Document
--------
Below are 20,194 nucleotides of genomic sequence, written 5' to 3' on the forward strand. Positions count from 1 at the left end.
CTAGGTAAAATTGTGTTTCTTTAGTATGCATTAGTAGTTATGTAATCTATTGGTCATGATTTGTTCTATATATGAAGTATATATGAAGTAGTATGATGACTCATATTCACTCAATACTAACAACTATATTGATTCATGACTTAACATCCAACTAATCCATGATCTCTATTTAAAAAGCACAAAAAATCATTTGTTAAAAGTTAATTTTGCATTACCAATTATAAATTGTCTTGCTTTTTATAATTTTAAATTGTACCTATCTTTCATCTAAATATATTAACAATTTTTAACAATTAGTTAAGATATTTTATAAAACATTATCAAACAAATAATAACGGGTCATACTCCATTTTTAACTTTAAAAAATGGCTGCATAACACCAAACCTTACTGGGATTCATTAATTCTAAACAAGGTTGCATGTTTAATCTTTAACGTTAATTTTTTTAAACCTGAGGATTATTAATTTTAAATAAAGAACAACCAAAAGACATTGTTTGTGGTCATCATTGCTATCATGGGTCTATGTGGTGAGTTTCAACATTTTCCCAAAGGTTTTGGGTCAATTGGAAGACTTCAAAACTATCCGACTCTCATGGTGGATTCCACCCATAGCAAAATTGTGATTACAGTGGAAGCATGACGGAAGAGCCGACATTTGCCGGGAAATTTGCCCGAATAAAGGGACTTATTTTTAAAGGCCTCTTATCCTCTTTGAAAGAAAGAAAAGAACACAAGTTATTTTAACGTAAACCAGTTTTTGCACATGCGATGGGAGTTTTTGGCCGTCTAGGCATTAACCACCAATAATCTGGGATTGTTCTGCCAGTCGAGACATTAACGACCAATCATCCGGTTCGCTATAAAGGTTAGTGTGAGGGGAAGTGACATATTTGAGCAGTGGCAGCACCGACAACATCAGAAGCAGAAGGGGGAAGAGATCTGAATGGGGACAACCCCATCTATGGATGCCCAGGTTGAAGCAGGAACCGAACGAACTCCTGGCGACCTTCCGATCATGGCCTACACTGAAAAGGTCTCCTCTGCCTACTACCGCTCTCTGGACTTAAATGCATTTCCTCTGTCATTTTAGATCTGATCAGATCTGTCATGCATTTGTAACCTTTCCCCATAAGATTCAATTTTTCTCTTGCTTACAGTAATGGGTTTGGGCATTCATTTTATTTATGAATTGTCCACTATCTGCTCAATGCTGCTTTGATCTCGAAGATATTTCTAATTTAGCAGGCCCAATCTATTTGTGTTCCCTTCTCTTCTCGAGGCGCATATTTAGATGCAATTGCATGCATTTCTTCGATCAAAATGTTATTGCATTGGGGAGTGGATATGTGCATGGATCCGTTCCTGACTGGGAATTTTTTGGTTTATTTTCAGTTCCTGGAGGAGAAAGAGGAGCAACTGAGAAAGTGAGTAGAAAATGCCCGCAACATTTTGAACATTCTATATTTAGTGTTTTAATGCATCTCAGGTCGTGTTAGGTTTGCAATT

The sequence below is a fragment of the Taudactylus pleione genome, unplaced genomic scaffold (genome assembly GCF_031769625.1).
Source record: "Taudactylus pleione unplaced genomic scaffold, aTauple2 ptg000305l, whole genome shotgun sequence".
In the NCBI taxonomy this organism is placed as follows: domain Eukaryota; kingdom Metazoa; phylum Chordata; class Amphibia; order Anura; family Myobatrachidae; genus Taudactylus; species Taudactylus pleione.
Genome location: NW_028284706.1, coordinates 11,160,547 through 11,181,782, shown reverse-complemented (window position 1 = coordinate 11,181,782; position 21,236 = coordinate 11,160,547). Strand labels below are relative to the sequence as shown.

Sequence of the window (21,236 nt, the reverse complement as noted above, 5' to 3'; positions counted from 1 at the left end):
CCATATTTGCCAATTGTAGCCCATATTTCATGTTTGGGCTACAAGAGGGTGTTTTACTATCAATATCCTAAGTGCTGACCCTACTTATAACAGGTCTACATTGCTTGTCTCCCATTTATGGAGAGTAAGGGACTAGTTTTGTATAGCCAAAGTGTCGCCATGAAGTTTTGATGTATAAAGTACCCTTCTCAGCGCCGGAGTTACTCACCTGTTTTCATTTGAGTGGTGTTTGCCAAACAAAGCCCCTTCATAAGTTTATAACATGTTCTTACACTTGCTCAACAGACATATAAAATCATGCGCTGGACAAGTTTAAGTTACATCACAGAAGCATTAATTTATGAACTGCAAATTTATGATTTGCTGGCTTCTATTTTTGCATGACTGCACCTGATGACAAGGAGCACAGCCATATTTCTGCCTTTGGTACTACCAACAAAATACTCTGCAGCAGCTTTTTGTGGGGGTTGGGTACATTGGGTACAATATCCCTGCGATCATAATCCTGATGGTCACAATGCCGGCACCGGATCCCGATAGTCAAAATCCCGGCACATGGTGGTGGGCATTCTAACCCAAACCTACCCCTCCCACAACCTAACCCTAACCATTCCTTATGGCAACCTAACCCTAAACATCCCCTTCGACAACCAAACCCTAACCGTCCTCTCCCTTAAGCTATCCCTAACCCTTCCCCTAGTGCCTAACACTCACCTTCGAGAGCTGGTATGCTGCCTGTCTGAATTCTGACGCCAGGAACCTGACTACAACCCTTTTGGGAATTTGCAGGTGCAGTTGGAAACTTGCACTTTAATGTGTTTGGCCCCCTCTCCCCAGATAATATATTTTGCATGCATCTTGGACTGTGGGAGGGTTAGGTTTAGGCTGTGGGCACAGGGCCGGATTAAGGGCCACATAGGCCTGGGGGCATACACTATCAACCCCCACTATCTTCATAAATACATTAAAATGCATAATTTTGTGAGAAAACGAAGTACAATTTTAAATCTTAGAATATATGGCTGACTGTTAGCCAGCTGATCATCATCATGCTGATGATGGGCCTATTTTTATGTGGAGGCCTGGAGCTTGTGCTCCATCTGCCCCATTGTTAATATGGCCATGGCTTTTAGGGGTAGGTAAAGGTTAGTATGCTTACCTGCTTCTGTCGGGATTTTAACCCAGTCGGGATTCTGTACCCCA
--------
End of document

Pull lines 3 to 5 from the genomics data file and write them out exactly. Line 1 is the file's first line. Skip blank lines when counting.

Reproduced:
The sequence below is a fragment of the Taudactylus pleione genome, unplaced genomic scaffold (genome assembly GCF_031769625.1).
Source record: "Taudactylus pleione unplaced genomic scaffold, aTauple2 ptg000305l, whole genome shotgun sequence".
In the NCBI taxonomy this organism is placed as follows: domain Eukaryota; kingdom Metazoa; phylum Chordata; class Amphibia; order Anura; family Myobatrachidae; genus Taudactylus; species Taudactylus pleione.